Brown Bird: Folk's Tattooed Troubadours The rugged but regal Rhode Island duo visits Folk Alley's tent at the Green River Festival in Greenfield, Mass. Watch David Lamb and MorganEve Swain perform "A Temple and a Cradle."

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Brown Bird: Folk's Tattooed TroubadoursFolk Alley

American folk music has a long tradition of songwriting duos who work miracles with just two voices, from Simon & Garfunkel and Ian & Sylvia to the contemporary likes of Gillian Welch and David Rawlings, on through the distorted gutter-punk cigar-box-banjo shredding of Hymn for Her. There's always room for more.

Carrying on in this vibrant tradition is the Rhode Island duo Brown Bird, which incorporates guitar, cello, double bass, kick drum, wood blocks, banjo and tambourine into its sets — often all within a single song. As compelling as it is to see two people make so many sounds with no extra help, the key is the energy, passion and sheer musicality of it all.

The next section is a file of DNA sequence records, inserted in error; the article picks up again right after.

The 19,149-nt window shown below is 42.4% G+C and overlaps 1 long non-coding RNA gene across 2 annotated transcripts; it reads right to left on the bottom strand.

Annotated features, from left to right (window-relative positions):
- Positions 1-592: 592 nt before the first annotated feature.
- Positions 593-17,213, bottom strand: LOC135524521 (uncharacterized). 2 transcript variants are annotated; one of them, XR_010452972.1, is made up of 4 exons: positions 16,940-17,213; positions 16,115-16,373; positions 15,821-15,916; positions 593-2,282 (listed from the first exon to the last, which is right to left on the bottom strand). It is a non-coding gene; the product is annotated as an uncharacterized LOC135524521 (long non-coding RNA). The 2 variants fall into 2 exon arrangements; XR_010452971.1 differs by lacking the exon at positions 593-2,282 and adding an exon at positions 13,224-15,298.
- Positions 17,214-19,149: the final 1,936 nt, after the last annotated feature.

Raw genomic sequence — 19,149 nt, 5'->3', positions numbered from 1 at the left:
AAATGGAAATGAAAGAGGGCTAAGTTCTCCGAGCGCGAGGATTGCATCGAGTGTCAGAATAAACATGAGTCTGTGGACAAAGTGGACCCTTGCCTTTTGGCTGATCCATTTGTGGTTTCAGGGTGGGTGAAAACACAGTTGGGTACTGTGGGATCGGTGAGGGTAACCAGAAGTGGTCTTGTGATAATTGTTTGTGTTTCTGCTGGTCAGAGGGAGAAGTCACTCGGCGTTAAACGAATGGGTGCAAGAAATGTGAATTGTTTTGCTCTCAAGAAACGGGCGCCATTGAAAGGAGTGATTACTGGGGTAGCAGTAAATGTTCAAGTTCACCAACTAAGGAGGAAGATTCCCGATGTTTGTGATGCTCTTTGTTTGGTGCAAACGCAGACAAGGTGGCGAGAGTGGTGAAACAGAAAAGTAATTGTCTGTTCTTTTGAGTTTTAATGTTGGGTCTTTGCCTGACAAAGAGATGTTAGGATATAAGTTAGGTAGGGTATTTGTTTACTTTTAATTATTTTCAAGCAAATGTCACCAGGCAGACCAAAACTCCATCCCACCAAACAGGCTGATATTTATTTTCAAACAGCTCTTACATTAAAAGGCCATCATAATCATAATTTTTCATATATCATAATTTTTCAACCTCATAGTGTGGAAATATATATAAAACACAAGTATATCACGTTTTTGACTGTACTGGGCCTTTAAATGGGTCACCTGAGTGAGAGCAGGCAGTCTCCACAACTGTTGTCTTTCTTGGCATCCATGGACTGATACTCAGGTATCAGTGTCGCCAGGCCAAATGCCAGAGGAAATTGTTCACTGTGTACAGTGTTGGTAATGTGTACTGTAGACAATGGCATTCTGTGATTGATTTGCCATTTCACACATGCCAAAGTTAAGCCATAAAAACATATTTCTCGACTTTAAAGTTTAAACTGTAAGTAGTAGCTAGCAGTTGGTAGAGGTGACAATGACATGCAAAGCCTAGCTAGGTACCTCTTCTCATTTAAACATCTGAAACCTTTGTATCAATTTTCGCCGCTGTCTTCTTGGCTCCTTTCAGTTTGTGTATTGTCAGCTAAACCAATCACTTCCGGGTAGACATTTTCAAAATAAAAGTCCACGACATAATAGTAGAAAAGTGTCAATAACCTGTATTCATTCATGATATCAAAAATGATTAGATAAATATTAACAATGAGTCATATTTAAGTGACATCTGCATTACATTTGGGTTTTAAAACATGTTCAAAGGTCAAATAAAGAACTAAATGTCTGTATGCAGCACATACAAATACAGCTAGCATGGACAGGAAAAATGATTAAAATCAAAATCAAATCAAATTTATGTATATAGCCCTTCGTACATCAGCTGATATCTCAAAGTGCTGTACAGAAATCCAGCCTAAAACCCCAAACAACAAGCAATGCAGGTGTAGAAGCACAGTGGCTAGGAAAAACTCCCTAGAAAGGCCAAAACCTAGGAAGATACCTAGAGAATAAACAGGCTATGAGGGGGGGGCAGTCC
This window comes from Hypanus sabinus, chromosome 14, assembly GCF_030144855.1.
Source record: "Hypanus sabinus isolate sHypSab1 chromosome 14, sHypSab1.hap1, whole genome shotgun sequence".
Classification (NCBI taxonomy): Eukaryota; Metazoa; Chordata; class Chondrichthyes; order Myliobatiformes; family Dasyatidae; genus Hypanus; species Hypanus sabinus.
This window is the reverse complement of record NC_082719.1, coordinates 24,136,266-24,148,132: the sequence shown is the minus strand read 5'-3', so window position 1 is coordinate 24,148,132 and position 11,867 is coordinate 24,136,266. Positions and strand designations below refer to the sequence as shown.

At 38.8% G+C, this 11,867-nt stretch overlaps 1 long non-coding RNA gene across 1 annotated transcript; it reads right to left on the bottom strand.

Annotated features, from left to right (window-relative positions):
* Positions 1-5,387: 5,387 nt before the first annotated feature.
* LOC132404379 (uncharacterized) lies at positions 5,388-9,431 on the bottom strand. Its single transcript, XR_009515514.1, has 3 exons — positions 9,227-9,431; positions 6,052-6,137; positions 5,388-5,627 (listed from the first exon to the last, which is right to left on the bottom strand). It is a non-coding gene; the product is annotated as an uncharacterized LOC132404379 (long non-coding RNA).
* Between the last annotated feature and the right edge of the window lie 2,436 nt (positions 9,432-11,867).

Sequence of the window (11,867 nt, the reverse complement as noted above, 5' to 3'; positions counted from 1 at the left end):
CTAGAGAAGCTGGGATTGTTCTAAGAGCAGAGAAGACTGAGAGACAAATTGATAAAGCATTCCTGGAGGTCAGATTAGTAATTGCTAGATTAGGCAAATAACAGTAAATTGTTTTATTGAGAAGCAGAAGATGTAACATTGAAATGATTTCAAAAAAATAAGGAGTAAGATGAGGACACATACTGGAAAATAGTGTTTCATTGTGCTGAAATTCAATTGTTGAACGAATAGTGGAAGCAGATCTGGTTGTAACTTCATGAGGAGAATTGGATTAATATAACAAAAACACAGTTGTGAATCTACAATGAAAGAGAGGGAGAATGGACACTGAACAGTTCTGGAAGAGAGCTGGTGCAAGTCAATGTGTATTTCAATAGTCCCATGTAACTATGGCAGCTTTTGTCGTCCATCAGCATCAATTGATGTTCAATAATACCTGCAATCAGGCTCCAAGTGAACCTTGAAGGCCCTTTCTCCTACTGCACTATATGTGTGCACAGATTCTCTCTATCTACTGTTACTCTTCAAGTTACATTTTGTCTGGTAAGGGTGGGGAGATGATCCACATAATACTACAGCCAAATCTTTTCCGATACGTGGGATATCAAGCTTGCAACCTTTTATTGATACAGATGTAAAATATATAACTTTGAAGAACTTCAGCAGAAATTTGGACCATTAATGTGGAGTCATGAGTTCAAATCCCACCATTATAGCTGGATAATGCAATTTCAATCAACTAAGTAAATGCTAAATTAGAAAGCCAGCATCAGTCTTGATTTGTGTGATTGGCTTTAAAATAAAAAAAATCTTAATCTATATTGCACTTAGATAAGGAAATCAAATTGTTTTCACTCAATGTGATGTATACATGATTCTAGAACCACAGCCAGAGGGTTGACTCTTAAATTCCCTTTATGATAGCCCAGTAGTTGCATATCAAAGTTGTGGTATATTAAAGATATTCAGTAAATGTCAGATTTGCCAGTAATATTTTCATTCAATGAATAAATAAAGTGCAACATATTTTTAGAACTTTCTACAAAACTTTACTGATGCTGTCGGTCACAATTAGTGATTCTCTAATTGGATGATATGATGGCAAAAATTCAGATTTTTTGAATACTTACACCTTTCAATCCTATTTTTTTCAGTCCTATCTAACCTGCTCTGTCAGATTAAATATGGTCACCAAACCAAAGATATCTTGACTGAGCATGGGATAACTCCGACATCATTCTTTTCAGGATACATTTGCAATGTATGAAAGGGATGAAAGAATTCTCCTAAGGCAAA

It hasn't taken Brown Bird long to drum up support in the world of folk and roots music. You can see why in this video for "A Temple and a Cradle," recorded during this year's Green River Festival in Greenfield, Mass. According to Dave Lamb (guitar, banjo, percussion), "It's an older song that we hadn't played in a while. It's inspired by my brother's battle with leukemia from his childhood and overcoming hardships in general."

Indeed, both the cradle and the temple are places of rest, recovery and the pursuit of the strength to move forward. They're strong images with a long-standing place in traditional music — longer, even, than that of two-person bands.

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